New Caledonia, a French archipelago in the South Pacific, is preparing for an independence referendum — the last step in a three-decades-long decolonization effort. Sunday's vote is key to settling tensions between the native Kanaks, who once suffered from strict segregation policies, and descendants of European colonizers. It is also a test of the depth of the links between France and the territory, which lies east of Australia and has about 270,000 inhabitants.
Voters have to answer the question "Do you want New Caledonia to gain full sovereignty and become independent?" Observers say that, based on past electoral results and polls, voters are likely to back remaining in France. The territory enjoys a large degree of autonomy, but relies on the French state for its defense, police, foreign affairs, justice and education.
The referendum is the result of a process that started 30 years ago after years of violence that pitched pro-independence Kanak activists against those willing to remain in France. In 1988, 19 Kanak tribesmen died after they took French police hostage in a cave on the New Caledonian island of Ouvea. Four soldiers were also killed. The Ouvea events prompted a peace deal that year between rival loyalist and pro-independence factions that laid the ground for the referendum.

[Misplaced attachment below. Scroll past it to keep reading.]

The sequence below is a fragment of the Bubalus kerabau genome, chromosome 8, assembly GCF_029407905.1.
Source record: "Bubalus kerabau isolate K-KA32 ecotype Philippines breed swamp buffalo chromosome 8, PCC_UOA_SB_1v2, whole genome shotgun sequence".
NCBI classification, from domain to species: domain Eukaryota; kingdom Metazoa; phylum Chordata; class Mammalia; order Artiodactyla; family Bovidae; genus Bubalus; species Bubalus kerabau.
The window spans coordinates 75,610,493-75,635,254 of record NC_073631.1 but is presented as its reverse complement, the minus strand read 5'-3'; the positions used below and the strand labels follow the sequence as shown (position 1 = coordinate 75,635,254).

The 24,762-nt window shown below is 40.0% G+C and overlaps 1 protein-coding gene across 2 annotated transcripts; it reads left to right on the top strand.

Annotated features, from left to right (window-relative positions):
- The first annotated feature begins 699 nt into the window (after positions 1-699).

Visiting the territory in May, French President Emmanuel Macron acknowledged the "pain of colonization" and paid tribute to the courage of those involved in the peace process. He also handed the Caledonian government a document that stated the archipelago became a French possession in 1853 — a gesture intended to symbolize the final chapter in the period of colonization. "We are no longer in a time of possession, but a time of choice," he said.
Long used as a prison colony, New Caledonia remains an important part of France's overseas holdings that stretch from the Caribbean to the Indian Ocean and the northeast coast of Canada. Together, they enable France to lay claim to the world's second largest maritime domain — the area within 200 nautical miles from the coast in which each country is sovereign and can exploit natural resources — almost equivalent to that of the United States.
New Caledonia's turquoise lagoons are a tourism magnet, and its mines contain a quarter of the world's known nickel supplies, a metal used in electronics manufacturing and many other industries. But like other French overseas territories, the territory suffers from much higher unemployment and poverty than in the mainland, and many residents share a feeling of being neglected by Paris.
Most of France's African and Asian colonies broke free in the 1950s and 1960s. The vote in New Caledonia is the first time a self-determination referendum is being held on a French territory since Djibouti, in the Horn of Africa, voted for independence in 1977.
French Prime Minister Edouard Philippe will travel to New Caledonia the day after the vote to discuss the archipelago's future with local politicians. Whatever the referendum's result, Merle said pro-independence Kanaks will keep pushing for New Caledonia to be its own country.